Statewide stay-at-home orders put in place as Tennessee fought to control the spread of coronavirus last March were associated with a 14% lower rate of preterm birth, according to a research letter published today in JAMA Pediatrics. Preterm infants have higher morbidity and mortality risks than babies born at term.
Younger parents were much less likely than older parents to say they planned to vaccinate their children and themselves against COVID-19, according to a research letter published online in medRxiv by authors at the Vanderbilt University School of Medicine and Ann & Robert H. Lurie Children’s Hospital of Chicago and Northwestern University Feinberg School of Medicine.
In a new analysis, researchers from the Department of Health Policy at Vanderbilt University School of Medicine and Vanderbilt University Medical Center have found a relationship between the growth of hospitalizations and masking requirements put in place across the state. Hospitals that have more than 75% of their patients from areas without masking requirements in place have seen a relatively faster increase in patients with COVID-19 than hospitals with higher percentages of patients from areas with masking requirements in place.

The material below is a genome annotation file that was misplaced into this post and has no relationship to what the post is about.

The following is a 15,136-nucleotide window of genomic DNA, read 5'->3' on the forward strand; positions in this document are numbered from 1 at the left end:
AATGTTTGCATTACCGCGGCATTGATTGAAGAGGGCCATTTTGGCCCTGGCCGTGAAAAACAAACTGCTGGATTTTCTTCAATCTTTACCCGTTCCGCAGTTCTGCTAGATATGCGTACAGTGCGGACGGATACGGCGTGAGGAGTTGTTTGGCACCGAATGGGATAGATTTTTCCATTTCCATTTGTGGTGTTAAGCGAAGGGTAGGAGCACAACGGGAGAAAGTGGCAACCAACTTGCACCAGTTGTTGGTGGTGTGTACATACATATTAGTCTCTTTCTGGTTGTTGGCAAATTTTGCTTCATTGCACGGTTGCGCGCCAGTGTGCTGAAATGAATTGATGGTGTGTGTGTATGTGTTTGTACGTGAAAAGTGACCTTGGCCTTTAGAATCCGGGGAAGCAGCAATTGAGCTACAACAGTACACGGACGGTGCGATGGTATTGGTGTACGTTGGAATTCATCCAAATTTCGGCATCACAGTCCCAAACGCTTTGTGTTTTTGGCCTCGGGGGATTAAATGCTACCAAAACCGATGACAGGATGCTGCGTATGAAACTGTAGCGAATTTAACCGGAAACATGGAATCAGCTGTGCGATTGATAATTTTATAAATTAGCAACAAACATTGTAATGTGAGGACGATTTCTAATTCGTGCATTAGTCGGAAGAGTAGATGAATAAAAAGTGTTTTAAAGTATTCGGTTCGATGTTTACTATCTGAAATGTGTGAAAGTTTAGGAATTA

Vanderbilt University Medical Center investigators are leading a new study that examines the transmission of SARS-CoV-2, the virus that causes COVID-19, within households in Nashville. The study funded by the Centers for Disease Control and Prevention (CDC) aims to understand how fast the infections spread within households and the factors that may be associated with that transmission. This is one of few longitudinal studies in the country that will examine coronavirus infections among close contacts.
Tennessee parents take steps to safeguard opioids at home, an important concern when children are spending more time indoors due to COVID-19 social distancing recommendations. More than 50% of parents who filled a prescription for an opioid in the past five years kept leftover medication in the home, according to poll results.
A team including health economists, epidemiologists and a biostatistician at Vanderbilt University Medical Center and Vanderbilt University are amassing and processing data to develop a complex predictive model of the spread of COVID-19 within Tennessee, with region-specific projections, as well as a model of projected resource use during response to the pandemic.